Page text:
Wisconsin has been able to devote an entire week of practice to tonight's opportunity. The Badgers (19-6, 8-4 Big Ten) have a chance to atone for one of their most frustrating losses of the year when they tip off against Michigan State (20-5, 9-3) in East Lansing.
You may have repressed memories of January 3 in Madison. Jordan Taylor missed a go-ahead free throw with 36 seconds left in regulation, after which UW's defense forced an extra session. Officials then waved off Ryan Evans' banked 3-pointer at the overtime buzzer, spoiling a dramatic Badger comeback in the waning seconds. Remarkably, Wisconsin has gone 7-2 since that loss, including 4-1 on the road, to pull itself within striking distance of a conference title run.
Michigan State is coming off a thorough beatdown of Ohio State last Sunday. Much like six weeks ago, the Spartans are on a roll and in first place in the Big Ten. I caught up with Pete Rossman from the terrific Spartan blog The Only Colors to discuss MSU's season so far. [Catch me on TOC as well].
B5Q: This season Michigan State is rebounding much better, gobbling up the ball like the 2009 team that made the championship game. That makes both the offense and defense better. Watching the Spartans game after game, does it feel like you are watching a "throwback" Tom Izzo-coached team?
TOC: Yes and no. The "yes" obviously comes from the rebounding. Even though they're only collecting about 4% more of their misses on the offensive end, it seems like the boards have improved by leaps and bounds. That's what brings me to the "no" part. I can't remember an MSU team I had so much fun watching on the offensive end; the post scoring of Draymond Green, Derrick Nix and Adreian Payne has been great this year.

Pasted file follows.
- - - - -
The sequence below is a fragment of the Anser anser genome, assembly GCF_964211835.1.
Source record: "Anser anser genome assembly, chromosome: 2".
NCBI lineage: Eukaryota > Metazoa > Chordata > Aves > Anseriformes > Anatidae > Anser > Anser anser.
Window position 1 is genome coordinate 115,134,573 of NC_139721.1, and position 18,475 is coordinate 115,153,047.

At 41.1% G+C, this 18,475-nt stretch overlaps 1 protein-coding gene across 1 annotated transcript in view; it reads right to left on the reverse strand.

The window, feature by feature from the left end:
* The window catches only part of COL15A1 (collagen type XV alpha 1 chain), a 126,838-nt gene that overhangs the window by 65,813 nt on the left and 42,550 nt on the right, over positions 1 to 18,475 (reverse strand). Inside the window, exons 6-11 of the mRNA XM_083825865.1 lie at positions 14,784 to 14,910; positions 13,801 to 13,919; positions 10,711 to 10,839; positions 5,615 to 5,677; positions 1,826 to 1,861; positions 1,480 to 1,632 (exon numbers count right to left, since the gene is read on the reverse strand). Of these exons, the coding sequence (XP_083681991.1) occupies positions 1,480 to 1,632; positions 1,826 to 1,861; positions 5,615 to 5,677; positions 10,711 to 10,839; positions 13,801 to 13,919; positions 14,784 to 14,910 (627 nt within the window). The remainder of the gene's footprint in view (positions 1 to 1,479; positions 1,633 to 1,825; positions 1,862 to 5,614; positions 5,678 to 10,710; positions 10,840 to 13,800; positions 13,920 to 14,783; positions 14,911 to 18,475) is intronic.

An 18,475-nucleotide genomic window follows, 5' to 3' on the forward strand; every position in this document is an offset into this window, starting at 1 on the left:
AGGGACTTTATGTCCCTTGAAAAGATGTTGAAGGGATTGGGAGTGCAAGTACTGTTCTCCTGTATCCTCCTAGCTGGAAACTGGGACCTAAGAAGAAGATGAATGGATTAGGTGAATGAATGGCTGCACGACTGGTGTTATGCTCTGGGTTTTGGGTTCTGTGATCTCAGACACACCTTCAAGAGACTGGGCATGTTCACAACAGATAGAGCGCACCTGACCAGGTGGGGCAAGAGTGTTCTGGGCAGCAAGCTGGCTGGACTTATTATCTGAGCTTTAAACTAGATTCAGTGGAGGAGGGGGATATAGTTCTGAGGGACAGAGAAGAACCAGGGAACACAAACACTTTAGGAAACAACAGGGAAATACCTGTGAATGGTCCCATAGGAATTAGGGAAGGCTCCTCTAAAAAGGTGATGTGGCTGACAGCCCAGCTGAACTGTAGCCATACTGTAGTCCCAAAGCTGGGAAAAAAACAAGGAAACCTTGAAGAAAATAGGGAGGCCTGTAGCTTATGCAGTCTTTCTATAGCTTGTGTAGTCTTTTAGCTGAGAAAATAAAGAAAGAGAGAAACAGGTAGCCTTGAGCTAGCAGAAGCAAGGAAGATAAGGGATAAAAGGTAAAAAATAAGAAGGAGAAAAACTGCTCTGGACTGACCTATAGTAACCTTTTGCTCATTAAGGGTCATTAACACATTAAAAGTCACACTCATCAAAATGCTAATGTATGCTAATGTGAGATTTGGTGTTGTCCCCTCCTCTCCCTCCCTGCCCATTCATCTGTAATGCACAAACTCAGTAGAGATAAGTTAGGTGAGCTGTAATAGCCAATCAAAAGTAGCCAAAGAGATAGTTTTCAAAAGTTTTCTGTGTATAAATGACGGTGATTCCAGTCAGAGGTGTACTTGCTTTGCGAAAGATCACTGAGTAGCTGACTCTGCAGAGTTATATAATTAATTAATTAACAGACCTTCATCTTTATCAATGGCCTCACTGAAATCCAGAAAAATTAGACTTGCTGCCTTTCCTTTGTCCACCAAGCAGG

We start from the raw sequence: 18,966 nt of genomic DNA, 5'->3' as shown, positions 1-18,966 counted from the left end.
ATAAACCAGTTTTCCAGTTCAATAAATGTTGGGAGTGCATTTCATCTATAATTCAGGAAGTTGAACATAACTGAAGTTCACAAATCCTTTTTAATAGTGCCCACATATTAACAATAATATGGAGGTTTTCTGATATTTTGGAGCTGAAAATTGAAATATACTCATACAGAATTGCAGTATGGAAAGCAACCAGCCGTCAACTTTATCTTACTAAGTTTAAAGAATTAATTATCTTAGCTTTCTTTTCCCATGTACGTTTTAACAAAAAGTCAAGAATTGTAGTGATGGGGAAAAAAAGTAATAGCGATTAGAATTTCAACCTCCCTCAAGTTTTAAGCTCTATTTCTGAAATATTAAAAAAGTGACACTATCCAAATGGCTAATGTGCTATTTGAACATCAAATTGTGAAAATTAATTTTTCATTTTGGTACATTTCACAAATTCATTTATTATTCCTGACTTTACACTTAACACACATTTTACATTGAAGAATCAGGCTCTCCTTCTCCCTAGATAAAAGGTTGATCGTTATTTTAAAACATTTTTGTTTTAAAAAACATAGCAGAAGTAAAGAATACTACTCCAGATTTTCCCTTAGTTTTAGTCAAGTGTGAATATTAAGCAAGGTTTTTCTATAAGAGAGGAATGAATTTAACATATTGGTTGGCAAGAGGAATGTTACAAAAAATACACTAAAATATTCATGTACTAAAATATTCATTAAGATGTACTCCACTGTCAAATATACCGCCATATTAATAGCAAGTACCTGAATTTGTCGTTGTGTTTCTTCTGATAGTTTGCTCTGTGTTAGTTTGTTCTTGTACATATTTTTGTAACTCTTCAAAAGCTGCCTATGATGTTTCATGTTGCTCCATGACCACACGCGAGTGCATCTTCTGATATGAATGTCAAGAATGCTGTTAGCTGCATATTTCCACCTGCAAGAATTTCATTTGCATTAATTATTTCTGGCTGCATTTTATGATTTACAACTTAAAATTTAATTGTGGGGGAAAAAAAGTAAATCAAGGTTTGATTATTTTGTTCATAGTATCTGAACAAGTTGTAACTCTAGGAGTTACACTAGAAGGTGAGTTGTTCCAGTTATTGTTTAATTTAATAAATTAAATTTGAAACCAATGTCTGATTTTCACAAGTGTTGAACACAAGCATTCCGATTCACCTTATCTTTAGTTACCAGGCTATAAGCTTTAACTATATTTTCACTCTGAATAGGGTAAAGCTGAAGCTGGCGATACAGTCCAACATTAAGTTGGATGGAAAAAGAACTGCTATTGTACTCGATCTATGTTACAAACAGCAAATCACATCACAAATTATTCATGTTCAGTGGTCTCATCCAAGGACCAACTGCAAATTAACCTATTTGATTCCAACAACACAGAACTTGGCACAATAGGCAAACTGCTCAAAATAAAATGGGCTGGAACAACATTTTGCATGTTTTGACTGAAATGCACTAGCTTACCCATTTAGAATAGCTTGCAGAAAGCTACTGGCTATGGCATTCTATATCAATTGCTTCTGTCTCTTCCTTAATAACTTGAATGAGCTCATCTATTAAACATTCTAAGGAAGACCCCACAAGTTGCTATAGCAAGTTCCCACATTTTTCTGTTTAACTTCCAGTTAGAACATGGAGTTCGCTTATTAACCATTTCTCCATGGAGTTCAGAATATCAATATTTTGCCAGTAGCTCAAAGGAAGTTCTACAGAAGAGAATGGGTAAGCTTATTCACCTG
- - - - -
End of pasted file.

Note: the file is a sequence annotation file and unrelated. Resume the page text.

B5Q: Assess Draymond Green's performance thus far and where he has improved. I thought he was the team's leader already last year, but now it's really his team. Is he your league MVP at this point?
TOC: I don't think Draymond has really improved so much as the players around him have made leaps and strides this season, and I think that's why he's looked so good. If I had to pinpoint one place where's he improved, it's outside shooting. Although his form on his three-pointers still looks a bit unorthodox, he's hitting around 36% of them, which opens up space on the inside. He also collects 27.6% of opponents' misses; that's good for 10th in Division 1. As for League MVP, I think I'd take him just barely over Sullinger at this point, but I am incredibly biased.
B5Q: There was a lot of turnover from last year's disappointing 19-15 team. The shell of Delvon Roe's former self sadly stepped aside; troublemaker Korie Lucious is in exile; Kalin Lucas and Durrell Summers graduated. How much of this year's success can be attributed to addition by subtraction, or at the very least, fewer distractions?
TOC: The fewer distractions have helped, no doubt about that. Draymond's been more of a leader, it was said the OSU game was actually won on Friday when Green suggested to Izzo the team have a light practice because of weary legs. I think it's more addition by addition however. The post play of Nix, Payne, and Branden Dawson has improved such that opponents can't hedge towards the outside like last year. The other big factor is that Keith Appling has grown into playing point guard, something that looked dubious at the start of the season.